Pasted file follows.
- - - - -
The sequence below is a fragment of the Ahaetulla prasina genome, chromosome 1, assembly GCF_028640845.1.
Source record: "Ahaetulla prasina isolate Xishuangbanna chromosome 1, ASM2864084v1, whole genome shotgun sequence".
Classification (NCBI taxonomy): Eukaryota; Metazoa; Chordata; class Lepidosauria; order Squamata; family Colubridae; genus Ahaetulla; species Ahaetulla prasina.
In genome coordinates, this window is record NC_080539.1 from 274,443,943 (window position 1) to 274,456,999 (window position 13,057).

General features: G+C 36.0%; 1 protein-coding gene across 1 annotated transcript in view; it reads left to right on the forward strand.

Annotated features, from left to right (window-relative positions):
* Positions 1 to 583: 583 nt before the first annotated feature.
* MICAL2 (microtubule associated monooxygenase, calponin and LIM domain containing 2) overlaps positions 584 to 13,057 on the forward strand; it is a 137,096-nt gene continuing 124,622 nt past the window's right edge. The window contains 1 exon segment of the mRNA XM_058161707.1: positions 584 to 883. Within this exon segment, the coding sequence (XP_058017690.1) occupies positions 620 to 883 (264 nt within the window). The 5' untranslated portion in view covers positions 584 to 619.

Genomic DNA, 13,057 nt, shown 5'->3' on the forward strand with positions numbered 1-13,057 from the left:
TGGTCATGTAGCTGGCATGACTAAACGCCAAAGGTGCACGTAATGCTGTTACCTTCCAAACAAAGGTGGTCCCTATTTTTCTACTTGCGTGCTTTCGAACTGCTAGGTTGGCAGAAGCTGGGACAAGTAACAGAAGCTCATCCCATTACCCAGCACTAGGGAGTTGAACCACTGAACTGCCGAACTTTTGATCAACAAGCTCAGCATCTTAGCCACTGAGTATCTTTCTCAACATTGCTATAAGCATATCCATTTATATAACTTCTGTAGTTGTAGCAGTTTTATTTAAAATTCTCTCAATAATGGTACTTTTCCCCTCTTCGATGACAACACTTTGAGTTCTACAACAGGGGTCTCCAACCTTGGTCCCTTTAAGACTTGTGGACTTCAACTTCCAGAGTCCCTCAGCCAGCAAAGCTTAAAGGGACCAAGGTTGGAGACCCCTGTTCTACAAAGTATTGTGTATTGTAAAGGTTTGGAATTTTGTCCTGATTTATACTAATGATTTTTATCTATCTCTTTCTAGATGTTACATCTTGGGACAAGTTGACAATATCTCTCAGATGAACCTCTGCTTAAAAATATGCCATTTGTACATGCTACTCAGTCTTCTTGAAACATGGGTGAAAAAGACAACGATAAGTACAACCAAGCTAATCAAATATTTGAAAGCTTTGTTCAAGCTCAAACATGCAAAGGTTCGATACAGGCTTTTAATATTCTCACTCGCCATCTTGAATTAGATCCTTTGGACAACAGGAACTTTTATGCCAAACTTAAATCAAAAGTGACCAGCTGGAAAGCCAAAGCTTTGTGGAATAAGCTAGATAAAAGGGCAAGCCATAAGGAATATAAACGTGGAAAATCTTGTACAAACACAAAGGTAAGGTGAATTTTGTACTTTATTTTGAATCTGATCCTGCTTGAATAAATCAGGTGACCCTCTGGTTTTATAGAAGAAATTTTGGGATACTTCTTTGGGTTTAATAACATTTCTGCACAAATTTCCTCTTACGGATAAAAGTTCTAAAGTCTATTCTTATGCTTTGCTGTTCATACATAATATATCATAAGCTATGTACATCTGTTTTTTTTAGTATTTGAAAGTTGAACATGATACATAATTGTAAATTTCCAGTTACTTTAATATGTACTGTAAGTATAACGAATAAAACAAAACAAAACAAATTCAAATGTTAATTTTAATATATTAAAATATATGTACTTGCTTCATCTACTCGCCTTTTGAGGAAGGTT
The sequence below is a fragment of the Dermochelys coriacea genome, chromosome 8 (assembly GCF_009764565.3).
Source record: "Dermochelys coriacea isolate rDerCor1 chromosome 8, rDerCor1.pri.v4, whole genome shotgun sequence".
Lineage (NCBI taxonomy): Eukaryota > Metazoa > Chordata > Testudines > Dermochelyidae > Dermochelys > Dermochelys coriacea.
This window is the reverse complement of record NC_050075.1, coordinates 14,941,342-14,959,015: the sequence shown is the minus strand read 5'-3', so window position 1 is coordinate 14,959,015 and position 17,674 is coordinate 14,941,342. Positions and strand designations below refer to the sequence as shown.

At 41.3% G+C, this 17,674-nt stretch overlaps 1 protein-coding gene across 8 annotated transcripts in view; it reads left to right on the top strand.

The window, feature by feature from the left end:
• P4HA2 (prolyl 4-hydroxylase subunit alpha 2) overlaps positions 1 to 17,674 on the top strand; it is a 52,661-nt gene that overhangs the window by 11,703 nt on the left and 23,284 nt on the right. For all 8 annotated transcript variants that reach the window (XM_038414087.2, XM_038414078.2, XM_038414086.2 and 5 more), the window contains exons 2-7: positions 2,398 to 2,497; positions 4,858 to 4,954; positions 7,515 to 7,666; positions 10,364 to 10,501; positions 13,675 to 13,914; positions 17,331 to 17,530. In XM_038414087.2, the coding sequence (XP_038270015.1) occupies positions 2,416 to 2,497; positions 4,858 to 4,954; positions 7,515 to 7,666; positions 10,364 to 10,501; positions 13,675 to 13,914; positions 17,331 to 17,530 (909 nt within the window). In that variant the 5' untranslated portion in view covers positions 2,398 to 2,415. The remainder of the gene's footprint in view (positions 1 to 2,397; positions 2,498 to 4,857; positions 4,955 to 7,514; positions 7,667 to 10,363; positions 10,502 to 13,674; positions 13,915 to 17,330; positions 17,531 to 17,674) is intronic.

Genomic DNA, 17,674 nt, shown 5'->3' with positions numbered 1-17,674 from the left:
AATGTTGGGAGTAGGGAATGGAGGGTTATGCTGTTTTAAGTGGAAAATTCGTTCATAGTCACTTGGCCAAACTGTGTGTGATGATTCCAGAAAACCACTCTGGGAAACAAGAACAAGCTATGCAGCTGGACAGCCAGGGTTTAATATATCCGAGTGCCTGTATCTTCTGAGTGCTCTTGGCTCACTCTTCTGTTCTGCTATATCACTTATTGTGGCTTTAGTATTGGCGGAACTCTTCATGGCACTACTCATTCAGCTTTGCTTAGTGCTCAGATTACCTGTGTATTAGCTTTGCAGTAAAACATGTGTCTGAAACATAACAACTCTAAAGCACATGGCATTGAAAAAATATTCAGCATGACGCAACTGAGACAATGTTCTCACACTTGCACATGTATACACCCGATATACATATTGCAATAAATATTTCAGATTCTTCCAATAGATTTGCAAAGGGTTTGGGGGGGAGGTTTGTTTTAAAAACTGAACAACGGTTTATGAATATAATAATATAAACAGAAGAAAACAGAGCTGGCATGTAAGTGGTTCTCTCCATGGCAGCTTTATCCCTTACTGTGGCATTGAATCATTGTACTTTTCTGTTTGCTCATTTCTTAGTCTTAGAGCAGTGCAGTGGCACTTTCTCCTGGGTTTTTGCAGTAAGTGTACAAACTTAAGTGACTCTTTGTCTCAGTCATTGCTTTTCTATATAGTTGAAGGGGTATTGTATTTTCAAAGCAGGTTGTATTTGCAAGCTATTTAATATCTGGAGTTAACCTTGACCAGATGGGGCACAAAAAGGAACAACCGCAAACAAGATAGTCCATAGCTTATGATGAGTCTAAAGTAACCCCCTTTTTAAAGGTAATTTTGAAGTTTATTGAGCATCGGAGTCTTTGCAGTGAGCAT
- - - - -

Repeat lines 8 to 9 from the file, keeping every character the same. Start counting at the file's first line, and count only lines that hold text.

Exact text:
* MICAL2 (microtubule associated monooxygenase, calponin and LIM domain containing 2) overlaps positions 584 to 13,057 on the forward strand; it is a 137,096-nt gene continuing 124,622 nt past the window's right edge. The window contains 1 exon segment of the mRNA XM_058161707.1: positions 584 to 883. Within this exon segment, the coding sequence (XP_058017690.1) occupies positions 620 to 883 (264 nt within the window). The 5' untranslated portion in view covers positions 584 to 619.

Genomic DNA, 13,057 nt, shown 5'->3' on the forward strand with positions numbered 1-13,057 from the left: